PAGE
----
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  • A movie adaptation of Phenomena was publicly announced early in 2012, but nothing new came up. One and a half years later, during the summer, a Twitter account surfaced called @PhenomenaWriter, led by the script writer for the pilot as he wanted to adapt it into a TV series. The first script was rejected despite Ruben Eliassen liking it. He finally got a script accepted late in 2014 and they tried to get funding on AFM. This has been difficult, probably because the books haven't been translated into many languages (including English). Attempts to find fundings are still ongoing.
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    • Dreamfinders was a planned original series that was to be aired on the channel when it first launched in 1983. Based off the Journey into Imagination attraction, it was featured Dreamfinder (or Old Eli, as he was to be named) taking kids to the "Realm of Imagination" to find solutions to real world problems. At least one script was written, and an actor had even been cast in the role of Dreamfinder, briefly appearing on the channel's launch countdown (skip to 1:23). Unfortunately, no episodes were ever completed and the show fell into this trope, with no chance of it happening in sight.
    • The series JONAS suffered from this. The original plan was to launch the vehicle for The Jonas Brothers with the band serving as a front for a group of secret agents (think a Kim Possible meets Hannah Montana hybrid) with the name standing for "Junior Operatives Networking As Spies). For whatever reasoning, that didn't fly, resulting in Retool after retool, ultimately culminating in a standard, run of the mill sitcom (albeit sans Laugh Track). Then after a botched launch on Saturdays where iCarly cleaned its clock, it went through yet another retool after the first season, and with the Jonas Brothers fading among teenagers, turned into an unexpectedly depressing soapish dramedy in the second season, renamed, JONAS LA (yes, it's in ALLCAPS). JONAS LA was canceled, because of predictably low ratings.
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    • A TV show based on the novel series The Cheetah Girls was announced by Disney Channel to premiere in 2003; however, it was cancelled after filming only four episodes, none of which aired. Instead it became The Cheetah Girls film, which spawned two sequels.
  • The team behind Human Giant announced that MTV had allowed them a third season. Unfortunately, they couldn't film much because Aziz was busy on Parks and Recreation. Since then, nothing has been said.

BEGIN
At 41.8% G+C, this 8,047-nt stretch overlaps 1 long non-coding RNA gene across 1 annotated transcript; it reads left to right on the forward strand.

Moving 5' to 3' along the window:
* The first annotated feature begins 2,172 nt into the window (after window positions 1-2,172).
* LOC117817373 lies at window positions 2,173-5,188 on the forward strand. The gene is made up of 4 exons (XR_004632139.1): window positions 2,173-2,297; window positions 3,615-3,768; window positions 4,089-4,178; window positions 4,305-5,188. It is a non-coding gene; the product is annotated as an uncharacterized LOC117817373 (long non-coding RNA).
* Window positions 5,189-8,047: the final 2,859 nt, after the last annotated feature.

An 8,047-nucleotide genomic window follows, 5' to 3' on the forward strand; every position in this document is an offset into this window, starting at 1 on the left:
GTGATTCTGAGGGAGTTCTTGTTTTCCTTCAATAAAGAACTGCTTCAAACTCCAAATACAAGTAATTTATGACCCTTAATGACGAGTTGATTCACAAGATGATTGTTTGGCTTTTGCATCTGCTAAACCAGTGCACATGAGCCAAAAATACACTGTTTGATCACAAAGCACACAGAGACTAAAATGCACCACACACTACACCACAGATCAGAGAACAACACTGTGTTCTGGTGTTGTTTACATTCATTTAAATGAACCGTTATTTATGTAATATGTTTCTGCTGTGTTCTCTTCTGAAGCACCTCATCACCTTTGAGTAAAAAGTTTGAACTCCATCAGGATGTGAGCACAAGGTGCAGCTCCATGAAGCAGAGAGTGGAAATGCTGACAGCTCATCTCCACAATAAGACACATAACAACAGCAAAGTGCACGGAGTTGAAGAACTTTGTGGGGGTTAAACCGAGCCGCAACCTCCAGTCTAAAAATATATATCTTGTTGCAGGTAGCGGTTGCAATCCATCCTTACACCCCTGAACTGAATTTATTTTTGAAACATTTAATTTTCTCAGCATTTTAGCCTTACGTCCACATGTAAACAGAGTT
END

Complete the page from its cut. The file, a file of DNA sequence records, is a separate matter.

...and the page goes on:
• The Sci-Fi Channel announced in 2002 that they would produce a Quantum Leap television movie featuring Sam's daughter as a new leaper. A proposed release date of 2004 was given, and the movie's writer even gave a QL fansite an interview about the plot, but ultimately nothing ever came of it.
  • A few years ago, a planned live-action Star Wars TV series was announced, but since then there hasn't been much news about it. Reportedly, it will be a Darker and Edgier episode-based show that focuses on the minor characters of the series rather than the main storyline, and will take place between Episodes III and IV.
    • It seemed to pick up a bit after the CGI Star Wars: The Clone Wars started doing well, but has been put on hold because they couldn't figure out how to do Star Wars on a TV show budget. The title has been announced to be Star Wars: Underworld.
      • Since then, Disney bought the franchise and immediately set about making a new trilogy, plus several spin-off movies with the aim of making one Star Wars movie a year after 2015. Given the amount of money Disney are funneling into the new movies, it's looking very, very unlikely that Star Wars: Underworld will ever be made.
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  • ER's Pilot script was written in 1974 but the show wasn't filmed until 1994.
  • Adapting Super Sentai over to Power Rangers was a very difficult task. There are reports that Haim Saban had been planning to adapt Bioman, which was made 8 years before. the first seasons to be adapted Zyuranger.
    • Also Marvel planned to adapt Super Sentai into Power Rangers with Executive Margaret Loesch being laughed out of building similar to Saban. Loesch eventually gave up and the rights reverted back to Toei, but as fate would have it Loesch was the very person who gave Haim Saban the go ahead to do the series.
  • Entertainment Weekly reported in 2010 that a remake of The Wild Wild West (the series, not the movie) was being developed by Ron Moore and Naren Shankar for CBS; exactly nothing else about the project has been announced since then.
  • HBO and producer Scott Rudin optioned to develop a television series based on ''Indie Game: The Movie'' back in 2012. However, it seems unlikely to ever be materialized due to Rudin’s unexplained antics causing his exclusive deal with HBO to end and putting their other projects into jeopardy.